The chemical is a plastic hardener, used in food containers, baby bottles and cups, that has been scientifically linked to cancer, obesity, and learning disabilities.
“We think the governor’s proposals take us in the wrong direction,” said Matt Prindiville, legislative coordinator for the Natural Resources Council of Maine. “Here in Maine, toxic chemicals cause at least $380 million in health-related costs every year. If we’re going to lower costs for families and businesses, we need to continue to get the worst-of-the-worst chemicals out of products children are exposed to every day, starting with replacing BPA in baby bottles and sippy cups.”
Some of the governor’s three dozen proposals have been sent to the legislative Committee on Regulatory Fairness and Reform. They are expected to become LD 1, An Act to Ensure Regulatory Fairness and Reform.
Recently, Darryl Brown, commissioner of the Department of Environmental Protection, said some proposals were dropped from LD1 because they will be in legislation directed to different committees, not because LePage no longer supports them.
“They will be showing up in future legislation out of the governor’s office or individual bills that are going to be presented by individual members of the Legislature,” said Brown.
The proposals took Maine’s environmental and small business community by surprise because how friendly the measures are to large corporations, and their total disregard for the health and well being of the people of Maine.
“We are shocked and stunned,” said Lisa Pohlmann, executive director of the Natural Resources Council of Maine. “This is an ideological push rather than a reasoned, science-based approach.”
A week before Gov. Paul LePage announced Phase 1 of his regulatory environmental reforms, he addressed several hundred environmentalists and concerned citizens and told them he is, “strong on the environment.”
“And I believe in real, strong environmental laws,” said LePage at that time. “And I would never challenge a strong environmental law that’s based in science.”
“After a few short weeks in office, Gov. LePage wants to reverse the course of history — ignoring science in favor of political pandering to out-of-state chemical industries,” said Mike Belliveau, executive director of the Environmental Health Strategy Center.
Some of the quality-of-life environmental laws passed from 2000 to 2010 at risk by LePage:
• Rule to restrict the use of the toxic chemical bisphenol-A (BPA) in baby bottles, sippy cups, water bottles, and reusable food containers; passed unanimously by the Board of Environmental Protection
• Clean air law to reduce sulfur dioxide pollution and associated asthma attacks, acid rain, and poor visibility due to haze — LD 1662
• Law to create a transparent process for identifying candidate products for producer-financed collection and recycling programs — LD 1631
• Resolve for DEP to report on best practices to reduce dependency on fossil fuels and promote energy efficiency in new, large-scale commercial development projects — LD 891
• Law to reduce mercury pollution by having lamp manufacturers collect and recycle mercury-containing light bulbs — LD 973; a new federal law prohibits the manufacture of the old tungsten light bulbs, making this law more significant
• Law to ensure adequate fish passage for Maine’s native fisheries when new culverts are created for new roads — LD 1333
• Maine’s Kid-Safe Products Act — identifies and phases out the “worst-of-the-worst” toxic chemicals in everyday products that threaten children’s health — LD 2048
• The “Deca law” to replace toxic brominated flame retardant with safer alternatives; Maine firefighters strongly backed LD 1658
• Law to prevent sprawl and protect Maine’s community character by requiring certain large-scale developments to conduct an analysis of the economic impact on local communities — LD 1810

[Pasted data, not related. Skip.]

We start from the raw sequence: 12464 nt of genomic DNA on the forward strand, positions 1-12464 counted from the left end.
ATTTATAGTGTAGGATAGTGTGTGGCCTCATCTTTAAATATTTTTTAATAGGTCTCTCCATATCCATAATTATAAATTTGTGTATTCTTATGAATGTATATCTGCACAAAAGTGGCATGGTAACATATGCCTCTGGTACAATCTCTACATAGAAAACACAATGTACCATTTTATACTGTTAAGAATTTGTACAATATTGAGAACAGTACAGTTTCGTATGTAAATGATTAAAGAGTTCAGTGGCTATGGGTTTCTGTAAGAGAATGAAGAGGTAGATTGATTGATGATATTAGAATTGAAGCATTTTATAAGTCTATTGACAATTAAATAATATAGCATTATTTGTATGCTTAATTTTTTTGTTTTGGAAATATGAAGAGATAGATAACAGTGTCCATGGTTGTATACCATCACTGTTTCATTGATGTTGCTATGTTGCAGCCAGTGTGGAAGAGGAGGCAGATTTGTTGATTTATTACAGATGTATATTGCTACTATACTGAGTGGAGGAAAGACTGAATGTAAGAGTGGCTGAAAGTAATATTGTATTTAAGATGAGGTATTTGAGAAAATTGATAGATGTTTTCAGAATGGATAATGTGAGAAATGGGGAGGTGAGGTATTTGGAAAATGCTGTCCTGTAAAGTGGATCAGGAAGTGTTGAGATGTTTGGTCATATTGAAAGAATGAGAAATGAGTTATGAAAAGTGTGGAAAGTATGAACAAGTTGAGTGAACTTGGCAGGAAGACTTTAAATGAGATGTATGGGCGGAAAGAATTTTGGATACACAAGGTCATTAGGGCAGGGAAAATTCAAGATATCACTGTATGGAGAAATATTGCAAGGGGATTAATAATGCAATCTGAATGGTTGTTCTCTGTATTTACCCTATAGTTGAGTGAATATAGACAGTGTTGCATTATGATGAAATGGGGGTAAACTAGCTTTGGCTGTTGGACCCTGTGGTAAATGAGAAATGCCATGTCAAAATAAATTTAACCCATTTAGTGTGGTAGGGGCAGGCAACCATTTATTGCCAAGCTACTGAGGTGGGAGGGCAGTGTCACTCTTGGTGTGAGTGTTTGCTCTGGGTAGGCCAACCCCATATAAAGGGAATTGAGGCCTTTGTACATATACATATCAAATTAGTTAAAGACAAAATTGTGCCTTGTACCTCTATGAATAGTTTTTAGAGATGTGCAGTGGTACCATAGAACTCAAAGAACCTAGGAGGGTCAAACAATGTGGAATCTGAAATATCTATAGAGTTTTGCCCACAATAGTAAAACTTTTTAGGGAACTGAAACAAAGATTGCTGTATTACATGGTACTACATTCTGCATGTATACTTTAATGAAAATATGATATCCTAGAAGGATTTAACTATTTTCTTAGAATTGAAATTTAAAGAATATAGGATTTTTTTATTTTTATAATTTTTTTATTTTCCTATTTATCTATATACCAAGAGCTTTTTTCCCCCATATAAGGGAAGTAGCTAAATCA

• Law to reduce pollution and promote sustainable reuse and recycling by requiring cell phone providers to recycle cell phones at retail locations.
• Law to help protect significant vernal pools, high- and moderate-value wading bird and waterfowl habitat, and shorebird nesting, feeding, and staging areas
• Law to reduce mercury pollution by having mercury thermostat manufacturers provide incentives for recycling thermostats at participating wholesalers and retailers — LD 1792
• Law to prevent lead poisoning with funding for remediation and direct education on lead-safe work practices for contractors and homeowners; funding raised through 25 cent fee on a gallon of paint — LD 1034
• Maine’s e-waste recycling law makes electronics manufacturers finance the collection and recycling of used electronics; LD 1892 has saved taxpayers more than $9.6 million dollars and prevented more than 3.3 million pounds of lead and other toxic materials from entering the waste stream and our environment
• Law to phase out the toxic brominated flame retardants, Octa- and Penta-BDE in favor of safer alternatives; this law also created a review process to study phasing out the last commercial PBDE flame retardant, Deca-BDE
• Law to phase out pressure-treated wood containing arsenic in favor of safer arsenic- free products — LD 1309
• Law to prevent mercury pollution by requiring automakers to pay for recovery and safe disposal of mercury-containing switches from vehicles before they are scrapped — LD 1921
• Law requiring that Maine dentists install equipment to capture 98 percent of mercury from dental amalgams, before it enters the wastewater
• Law that bans the sale of mercury-added switches, relays, measuring devices, and instruments, and helps improves recovery of old mercury thermostats — LD 1665
Other measures of Gov. LePage’s proposals that would irreversibly change Maine’s environment and the quality of life that makes the state unique:
• Remove all environmental standards for new permitting under the Land Use Regulation Commission (LURC).
• Rezone at least 3 million acres of Maine’s North Woods for development.
• Scrap the current LURC Comprehensive Land Use Plan, which is intended to guide development in the North Woods.
• Require every proposed development be rushed through for a permit in 30 days, a pace that would likely make it impossible for DEP staff to manage the workload or ensure that proposals meet minimum legal requirements, or for citizens to have input.
• Eliminate Maine’s right to choose its own environmental safeguards, by weakening environmental protections to the bare minimum requirements in federal law.
• Request that the Board of Environmental Protection be abolished and replaced with a full-time administrative judicial system.